En Español

Q. Who is Mr. Smarty Plants?

A: There are those who suspect Wildflower Center volunteers are the culpable and capable culprits. Yet, others think staff members play some, albeit small, role. You can torture us with your plant questions, but we will never reveal the Green Guru's secret identity.

Help us grow by giving to the Plant Database Fund or by becoming a member

Did you know you can access the Native Plant Information Network with your web-enabled smartphone?

Share

Ask Mr. Smarty Plants

Ask Mr. Smarty Plants is a free service provided by the staff and volunteers at the Lady Bird Johnson Wildflower Center.

Search Smarty Plants
    
 
See a list of all Smarty Plants questions

Please forgive us, but Mr. Smarty Plants has been overwhelmed by a flood of mail and must take a break for awhile to catch up. We hope to be accepting new questions again soon. Thank you!

Need help with plant identification, visit the plant identification page.

 
rate this answer
Not Yet Rated

Thursday - April 15, 2010

From: Houston, TX
Region: Southwest
Topic: Non-Natives
Title: Care for non-native tropical hibiscus in Houston
Answered by: Barbara Medford

QUESTION:

How to care for a tropical hibiscus plant? How much water, sun, fertilizer? I am novice gardener in Houston, TX. From much reading, April seems to be the month I cut all blooms and let the plant lie dormant. Please help, I am confused.

ANSWER:

Since you are a novice gardener, we invite you to read our How-To Article A Guide to Native Plant Gardening. Tthe Lady Bird Johnson Wildflower Center is committed to the use, protection and propagation of plants native not only to North America but to the area in which those plants are being grown, so the Tropical Hibiscus would fall out of our range of expertise. 

There are 13 members of the Hibiscus genus native to North America, 11 native to Texas and two, Hibiscus lasiocarpos (rosemallow) and Hibiscus laevis (halberdleaf rosemallow) native to the Harris County area. Those, however, are not what you could ordinarily refer to as "tropical" hibiscus. You likely have a hybrid of Hibiscus rosa-sinensis, probable origin tropical Asia, much cultivated and hybridized.  You can follow the plant links above to the pages in our Native Plant Database on the Hibiscus native to Harris County, and may learn the answers to some of your questions. We would also refer you to these websites that are NOT confined to natives and have a great deal of information:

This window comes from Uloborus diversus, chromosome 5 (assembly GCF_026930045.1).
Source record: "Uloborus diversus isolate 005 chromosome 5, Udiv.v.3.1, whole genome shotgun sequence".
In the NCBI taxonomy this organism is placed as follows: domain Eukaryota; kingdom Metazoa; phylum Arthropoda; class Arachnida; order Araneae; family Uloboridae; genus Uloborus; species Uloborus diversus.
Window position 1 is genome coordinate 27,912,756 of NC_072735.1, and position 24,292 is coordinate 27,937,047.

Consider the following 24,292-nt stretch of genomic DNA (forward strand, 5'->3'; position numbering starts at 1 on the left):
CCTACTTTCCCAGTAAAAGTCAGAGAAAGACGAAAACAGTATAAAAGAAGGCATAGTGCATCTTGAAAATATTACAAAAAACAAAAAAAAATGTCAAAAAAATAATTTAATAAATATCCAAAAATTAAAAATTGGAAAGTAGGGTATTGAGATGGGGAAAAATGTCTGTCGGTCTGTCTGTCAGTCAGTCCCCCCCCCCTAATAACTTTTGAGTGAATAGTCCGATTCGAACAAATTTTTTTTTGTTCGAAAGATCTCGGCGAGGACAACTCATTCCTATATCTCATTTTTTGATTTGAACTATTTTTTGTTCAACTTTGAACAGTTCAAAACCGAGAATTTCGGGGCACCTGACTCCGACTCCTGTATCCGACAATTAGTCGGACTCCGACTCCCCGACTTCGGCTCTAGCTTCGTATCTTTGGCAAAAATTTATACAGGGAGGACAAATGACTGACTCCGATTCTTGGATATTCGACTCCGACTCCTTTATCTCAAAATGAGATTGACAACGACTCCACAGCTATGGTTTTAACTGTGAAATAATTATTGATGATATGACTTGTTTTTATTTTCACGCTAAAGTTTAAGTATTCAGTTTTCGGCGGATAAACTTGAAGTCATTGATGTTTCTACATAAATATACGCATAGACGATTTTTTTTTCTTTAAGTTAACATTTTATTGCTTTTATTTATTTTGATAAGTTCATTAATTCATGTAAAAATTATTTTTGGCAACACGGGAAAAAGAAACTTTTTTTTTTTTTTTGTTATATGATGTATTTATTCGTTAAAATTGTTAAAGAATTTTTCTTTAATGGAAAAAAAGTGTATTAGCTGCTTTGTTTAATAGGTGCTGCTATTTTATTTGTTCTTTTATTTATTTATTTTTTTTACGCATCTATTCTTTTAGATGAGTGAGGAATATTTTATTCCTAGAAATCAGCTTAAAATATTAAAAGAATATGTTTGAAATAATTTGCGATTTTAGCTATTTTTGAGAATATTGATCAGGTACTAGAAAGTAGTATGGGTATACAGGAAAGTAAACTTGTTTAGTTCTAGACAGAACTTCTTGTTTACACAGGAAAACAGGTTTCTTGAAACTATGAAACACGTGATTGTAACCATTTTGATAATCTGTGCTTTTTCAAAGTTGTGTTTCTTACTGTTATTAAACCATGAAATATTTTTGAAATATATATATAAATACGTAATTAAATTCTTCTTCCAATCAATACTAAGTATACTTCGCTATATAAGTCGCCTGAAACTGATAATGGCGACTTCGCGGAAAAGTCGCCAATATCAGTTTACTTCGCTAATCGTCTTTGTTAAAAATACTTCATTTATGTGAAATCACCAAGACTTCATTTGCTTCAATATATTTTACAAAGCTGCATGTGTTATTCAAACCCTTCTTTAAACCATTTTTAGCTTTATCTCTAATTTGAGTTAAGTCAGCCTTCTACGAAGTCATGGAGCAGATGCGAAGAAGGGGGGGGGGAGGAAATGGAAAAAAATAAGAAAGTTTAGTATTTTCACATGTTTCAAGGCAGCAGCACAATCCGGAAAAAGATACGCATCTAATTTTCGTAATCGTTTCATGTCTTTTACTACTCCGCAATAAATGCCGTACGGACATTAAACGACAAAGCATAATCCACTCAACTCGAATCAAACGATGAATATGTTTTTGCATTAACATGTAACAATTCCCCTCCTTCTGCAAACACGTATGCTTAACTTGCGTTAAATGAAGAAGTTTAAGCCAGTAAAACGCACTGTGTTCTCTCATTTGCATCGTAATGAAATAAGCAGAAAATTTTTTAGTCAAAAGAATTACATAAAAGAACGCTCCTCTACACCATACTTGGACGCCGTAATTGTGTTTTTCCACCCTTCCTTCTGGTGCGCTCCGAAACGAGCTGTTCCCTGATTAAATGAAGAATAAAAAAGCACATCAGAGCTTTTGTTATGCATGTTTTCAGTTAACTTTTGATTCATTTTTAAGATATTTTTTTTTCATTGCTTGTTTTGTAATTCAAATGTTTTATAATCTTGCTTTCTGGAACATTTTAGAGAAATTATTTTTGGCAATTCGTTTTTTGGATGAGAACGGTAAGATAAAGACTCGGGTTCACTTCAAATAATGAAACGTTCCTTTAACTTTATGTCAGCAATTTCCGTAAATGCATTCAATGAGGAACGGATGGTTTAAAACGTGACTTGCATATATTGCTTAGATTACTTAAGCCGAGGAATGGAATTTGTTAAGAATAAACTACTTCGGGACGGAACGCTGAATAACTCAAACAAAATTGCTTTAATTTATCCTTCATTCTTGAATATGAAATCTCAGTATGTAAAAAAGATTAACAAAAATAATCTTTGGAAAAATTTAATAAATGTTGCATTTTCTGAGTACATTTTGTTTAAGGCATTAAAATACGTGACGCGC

Gardening-guides.com Hibiscus: Tropical and Temperate

The Tropical Hibiscus - A Brief History

The American Hibiscus Society

From our Native Plant Image Gallery:


Hibiscus lasiocarpos

Hibiscus lasiocarpos

Hibiscus laevis

Hibiscus laevis

 

 

More Non-Natives Questions

Want to Grow Herbs in Pots on Balcony
November 26, 2011 - Nov. 20, 2011 I live in a large apartment with a front balcony. I was wondering what would grow well in pots and fresh herb this time of the year? And will lavendar work for a hanging plant as well...
view the full question and answer

Difference between Convallaria majalis and Convallaria majuscula
May 17, 2012 - How do you tell the difference in the native convallaria from the European species?
view the full question and answer

Distribution of Non-Native Royal Empress Tree
August 23, 2007 - I was wondering if you could give me the statistics for the Royal Empress Tree in the Long Island area. I have two and have read numerous articles online regarding them being invasive through the root...
view the full question and answer

Non-native bermudagrass in meadow in Allen TX
August 17, 2011 - What is the effect of not killing or removing bermuda grass when converting an area to a prairie meadow in Allen, Texas? Most articles describing how to create and establish a prairie meadow suggest ...
view the full question and answer

Information about non-native Night Blooming Jasmine (Cestrum nocturnum)
June 23, 2009 - Hello, I have been trying to identify a shrub that has been in my backyard for many years, and I happened to come across your website. I was able to identify the plant as Night-Blooming Jasmine, but t...
view the full question and answer

Support the Wildflower Center by Donating Online or Becoming a Member today.
E-NEWSLETTER | BECOME A MEMBER | DONATE NOW | MEDIA | JOBS | SITEMAP | STAFF INTRANET
© 2016 Lady Bird Johnson Wildflower Center